Global Citizen is a community of people like you

People who want to learn about and take action on the world’s biggest challenges. Extreme poverty ends with you.

Environment

Bears and Wolves to Live Together Again in the UK for the First Time in 1,000 Years

Why Global Citizens Should Care
Preserving wildlife is an essential part of keeping our environment healthy and functioning for generations to come and intiatives like this can increase public understanding of conservation. Reforestation is a potential tool for tackling climate change too, as trees and plantlife draw carbon dioxide out of the air. The UN's Global Goal 13 calls for climate action and Goal 15 calls for the protection of life on land. Join the movement by taking action here to help protect the environment. 


An area of forest near Bristol will see once-native bears and wolves live together for the first time in Britain in 1,000 years.   

Harking back to a medieval era when packs of wolves, European brown bears, lynxes, and wolverines roamed the woods, the conservation project hopes to ignite the public’s imagination and spark a debate about rewilding areas of forest across the country. 

Before anyone gets worried their summer picnic in the park is going to be interrupted by a hungry bear — the animals will be in a large wooded paddock. But, excitingly, from July 25 members of the public will be able to view them from the safety of a raised walkway.

The project, called Bear Wood, is part of Bristol Zoological Society’s Wild Place Project. The aim is to get people thinking about how much of the UK actually used to be covered in woodlands and had a much greater diversity of wildlife. 

They want the public to consider what can be done now to regain some of that wilderness, especially since scientists and activists like Greta Thunberg have called for rewilding to help tackle climate change.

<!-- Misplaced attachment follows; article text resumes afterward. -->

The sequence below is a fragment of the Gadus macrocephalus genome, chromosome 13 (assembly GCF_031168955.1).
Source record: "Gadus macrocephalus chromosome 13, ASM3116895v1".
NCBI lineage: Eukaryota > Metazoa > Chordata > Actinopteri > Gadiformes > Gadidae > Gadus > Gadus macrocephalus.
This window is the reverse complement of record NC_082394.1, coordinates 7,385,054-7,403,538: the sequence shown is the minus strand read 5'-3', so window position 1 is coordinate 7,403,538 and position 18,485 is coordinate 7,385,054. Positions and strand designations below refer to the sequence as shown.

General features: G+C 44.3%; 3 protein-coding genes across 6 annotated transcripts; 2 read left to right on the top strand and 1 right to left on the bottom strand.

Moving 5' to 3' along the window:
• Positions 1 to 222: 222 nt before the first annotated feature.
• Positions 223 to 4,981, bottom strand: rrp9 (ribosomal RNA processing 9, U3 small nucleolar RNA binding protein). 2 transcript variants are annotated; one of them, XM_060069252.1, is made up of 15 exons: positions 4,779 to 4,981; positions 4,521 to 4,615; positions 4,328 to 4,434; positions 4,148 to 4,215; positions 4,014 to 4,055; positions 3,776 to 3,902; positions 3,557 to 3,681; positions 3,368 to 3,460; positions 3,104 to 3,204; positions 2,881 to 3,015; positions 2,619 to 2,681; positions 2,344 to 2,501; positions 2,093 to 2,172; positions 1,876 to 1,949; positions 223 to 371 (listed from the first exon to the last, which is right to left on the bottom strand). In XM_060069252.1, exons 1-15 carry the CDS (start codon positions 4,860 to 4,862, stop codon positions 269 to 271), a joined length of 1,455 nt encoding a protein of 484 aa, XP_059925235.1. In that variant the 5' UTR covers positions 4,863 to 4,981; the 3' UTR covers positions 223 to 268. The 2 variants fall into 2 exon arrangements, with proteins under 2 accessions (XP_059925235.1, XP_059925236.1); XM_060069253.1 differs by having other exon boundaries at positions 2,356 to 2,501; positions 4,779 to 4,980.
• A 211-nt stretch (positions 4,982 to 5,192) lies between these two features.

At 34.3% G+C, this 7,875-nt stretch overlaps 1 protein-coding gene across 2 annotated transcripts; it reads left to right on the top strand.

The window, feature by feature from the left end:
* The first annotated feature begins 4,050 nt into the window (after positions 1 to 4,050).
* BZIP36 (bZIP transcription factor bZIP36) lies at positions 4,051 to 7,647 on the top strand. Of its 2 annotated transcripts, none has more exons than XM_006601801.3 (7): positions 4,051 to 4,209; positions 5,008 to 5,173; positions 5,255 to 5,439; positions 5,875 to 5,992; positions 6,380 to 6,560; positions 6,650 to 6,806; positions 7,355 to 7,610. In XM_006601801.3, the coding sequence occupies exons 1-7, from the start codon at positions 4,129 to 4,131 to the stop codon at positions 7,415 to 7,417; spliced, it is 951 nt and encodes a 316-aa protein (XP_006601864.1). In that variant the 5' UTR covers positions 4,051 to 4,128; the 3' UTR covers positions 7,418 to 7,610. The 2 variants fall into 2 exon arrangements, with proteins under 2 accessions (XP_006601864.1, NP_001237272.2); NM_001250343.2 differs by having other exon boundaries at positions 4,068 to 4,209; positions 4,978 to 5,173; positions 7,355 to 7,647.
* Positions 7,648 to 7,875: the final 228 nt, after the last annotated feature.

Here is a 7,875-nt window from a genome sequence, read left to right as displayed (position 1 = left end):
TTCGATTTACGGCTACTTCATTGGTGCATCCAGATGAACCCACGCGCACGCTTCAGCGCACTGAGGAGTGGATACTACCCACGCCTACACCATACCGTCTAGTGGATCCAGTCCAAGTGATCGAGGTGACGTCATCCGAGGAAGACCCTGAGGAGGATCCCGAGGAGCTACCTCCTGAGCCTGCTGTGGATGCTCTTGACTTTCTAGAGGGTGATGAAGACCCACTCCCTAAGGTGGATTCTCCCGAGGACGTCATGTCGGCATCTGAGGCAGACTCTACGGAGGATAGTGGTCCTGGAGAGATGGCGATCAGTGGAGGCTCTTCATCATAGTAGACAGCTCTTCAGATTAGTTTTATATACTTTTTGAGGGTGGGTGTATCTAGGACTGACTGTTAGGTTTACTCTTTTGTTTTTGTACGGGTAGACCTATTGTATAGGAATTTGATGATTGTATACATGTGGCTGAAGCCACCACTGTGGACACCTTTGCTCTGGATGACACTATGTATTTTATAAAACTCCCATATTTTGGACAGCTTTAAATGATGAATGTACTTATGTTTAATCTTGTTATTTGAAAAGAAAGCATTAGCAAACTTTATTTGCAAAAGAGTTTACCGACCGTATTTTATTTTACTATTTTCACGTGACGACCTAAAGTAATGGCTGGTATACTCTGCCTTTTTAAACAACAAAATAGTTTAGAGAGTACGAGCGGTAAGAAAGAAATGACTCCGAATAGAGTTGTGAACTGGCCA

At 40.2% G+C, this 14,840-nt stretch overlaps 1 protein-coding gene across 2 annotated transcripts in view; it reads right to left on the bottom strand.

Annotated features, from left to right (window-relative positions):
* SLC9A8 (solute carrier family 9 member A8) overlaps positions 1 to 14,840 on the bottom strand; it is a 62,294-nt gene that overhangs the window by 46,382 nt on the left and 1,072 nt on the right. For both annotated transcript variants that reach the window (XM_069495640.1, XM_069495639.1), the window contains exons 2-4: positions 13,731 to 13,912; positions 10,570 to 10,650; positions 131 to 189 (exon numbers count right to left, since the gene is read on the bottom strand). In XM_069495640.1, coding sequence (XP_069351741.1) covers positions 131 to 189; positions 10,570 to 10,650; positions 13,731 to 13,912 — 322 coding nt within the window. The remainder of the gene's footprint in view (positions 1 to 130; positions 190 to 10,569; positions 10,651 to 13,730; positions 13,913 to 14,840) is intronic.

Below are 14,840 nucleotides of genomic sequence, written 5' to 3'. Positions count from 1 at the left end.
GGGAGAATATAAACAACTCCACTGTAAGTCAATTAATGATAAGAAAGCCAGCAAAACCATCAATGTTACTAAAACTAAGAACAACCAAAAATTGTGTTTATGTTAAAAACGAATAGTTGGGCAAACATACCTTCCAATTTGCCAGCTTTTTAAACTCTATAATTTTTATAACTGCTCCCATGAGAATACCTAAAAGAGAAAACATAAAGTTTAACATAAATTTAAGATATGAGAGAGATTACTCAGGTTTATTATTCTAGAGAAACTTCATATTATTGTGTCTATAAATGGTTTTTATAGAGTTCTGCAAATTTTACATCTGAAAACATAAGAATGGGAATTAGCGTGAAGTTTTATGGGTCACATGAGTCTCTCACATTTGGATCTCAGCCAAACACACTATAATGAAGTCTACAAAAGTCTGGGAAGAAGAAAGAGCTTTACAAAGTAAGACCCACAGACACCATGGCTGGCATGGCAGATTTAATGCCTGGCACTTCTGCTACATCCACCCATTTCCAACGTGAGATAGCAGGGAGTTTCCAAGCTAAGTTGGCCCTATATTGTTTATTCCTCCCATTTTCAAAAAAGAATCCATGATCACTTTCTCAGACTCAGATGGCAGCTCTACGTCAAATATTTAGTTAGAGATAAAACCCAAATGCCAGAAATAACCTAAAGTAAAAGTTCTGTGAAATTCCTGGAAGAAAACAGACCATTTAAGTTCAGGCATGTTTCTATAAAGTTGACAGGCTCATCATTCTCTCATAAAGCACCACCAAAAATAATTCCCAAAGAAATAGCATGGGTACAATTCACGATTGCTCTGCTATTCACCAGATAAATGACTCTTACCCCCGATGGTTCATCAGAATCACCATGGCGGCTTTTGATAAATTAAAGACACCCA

Campaigners argue that encouraging restoration of forests will increase plantlife and biodiversity and draw more carbon dioxide out of the air, keeping the atmosphere cooler. 

Related Stories April 3, 2019 Greta Thunberg and Margaret Atwood Are Demanding Natural Solutions to Climate Change

In an interview with the Guardian, Justin Morris, the chief executive of Bristol Zoological Society, said the team are "excited to see [the bears and wolves] together in the same space."

He explained that at the moment the different species were being kept separate and would start to be introduced to one another after a few weeks. 

“The keepers want to be sure the bears are settled,” said Morris. “We’re keen to do it as soon as they can but will wait until the animal team are confident they are ready.

Wolf-gray-Michael_LaRosaunsplash.jpgWolves died out in the forests of Britain in the 17th Century. Credit: Michael La Rosa, Unsplash


“They should be fine," he added. "These animals would coexist in the wild. This is their habitat. You see the bears up the trees and realise how perfectly evolved they are to live here.”  

But it has been a long time since the two species have lived together. No one is exactly sure when brown bears became exctinct in the UK, but it’s thought to be at least 1,000 years ago, while wolves could be found in the wild until the 17th century.

Lynxes, the not-quite-a-big cat but still a pretty magestic wild cat and once Europe’s third largest predator, are thought to have stopped roaming free in the UK 1,300 years ago.

The multimillion-pound Bear Wood project is a fascinating opportunity to get a glimpse of that time — before big cities and the industrial revolution. Especially since the ancient woodland these animals once called home now only covers 2% of the country.  

“I’m keen that we as a conservation charity proactively engage with questions such as climate change and rewilding. I really hope this exhibit gives us that opportunity to do that,” Morris explained.   

Related Stories May 9, 2019 Only a Third of the World's Rivers Flow Freely. Here's Why Scientists Are Worried.

Ahead of the move to put them together Will Walker, an animal manager at Wild Place, is getting nervous.  “We know they don’t compete for the same foods but putting two large species together is always going to be a bit nerve-racking,” he told the Guardian. 

Walker added that so far observing the bears in a more natural habitat has been a bit alarming already — as they are huge and the young ones have been climbing up the tall trees. “They weigh 100kg or more and are climbing 10 metres to the tops of trees, obviously they are designed for that but that has worried me… but they’ve been fine.” 

The project is funded by European Agricultural Fund for Rural Development as well as grants and donations. Visit Wildplace.org to find out more.